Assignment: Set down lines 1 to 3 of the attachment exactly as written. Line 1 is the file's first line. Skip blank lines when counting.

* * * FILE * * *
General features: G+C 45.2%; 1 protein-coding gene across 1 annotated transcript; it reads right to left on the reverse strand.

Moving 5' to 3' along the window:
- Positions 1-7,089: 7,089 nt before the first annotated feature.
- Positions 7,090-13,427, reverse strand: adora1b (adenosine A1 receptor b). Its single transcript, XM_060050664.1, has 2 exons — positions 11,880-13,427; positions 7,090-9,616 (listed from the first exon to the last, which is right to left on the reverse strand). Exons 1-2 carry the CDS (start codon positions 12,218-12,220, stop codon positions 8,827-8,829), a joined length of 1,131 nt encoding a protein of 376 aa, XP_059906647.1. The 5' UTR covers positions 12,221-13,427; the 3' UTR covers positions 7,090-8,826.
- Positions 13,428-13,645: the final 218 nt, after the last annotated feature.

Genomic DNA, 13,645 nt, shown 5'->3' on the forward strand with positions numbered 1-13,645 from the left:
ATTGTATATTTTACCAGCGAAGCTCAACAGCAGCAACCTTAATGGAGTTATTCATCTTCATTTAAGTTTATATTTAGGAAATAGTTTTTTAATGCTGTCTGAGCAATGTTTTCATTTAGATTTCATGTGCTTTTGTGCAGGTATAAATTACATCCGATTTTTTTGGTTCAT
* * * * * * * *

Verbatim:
General features: G+C 45.2%; 1 protein-coding gene across 1 annotated transcript; it reads right to left on the reverse strand.

Moving 5' to 3' along the window:
- Positions 1-7,089: 7,089 nt before the first annotated feature.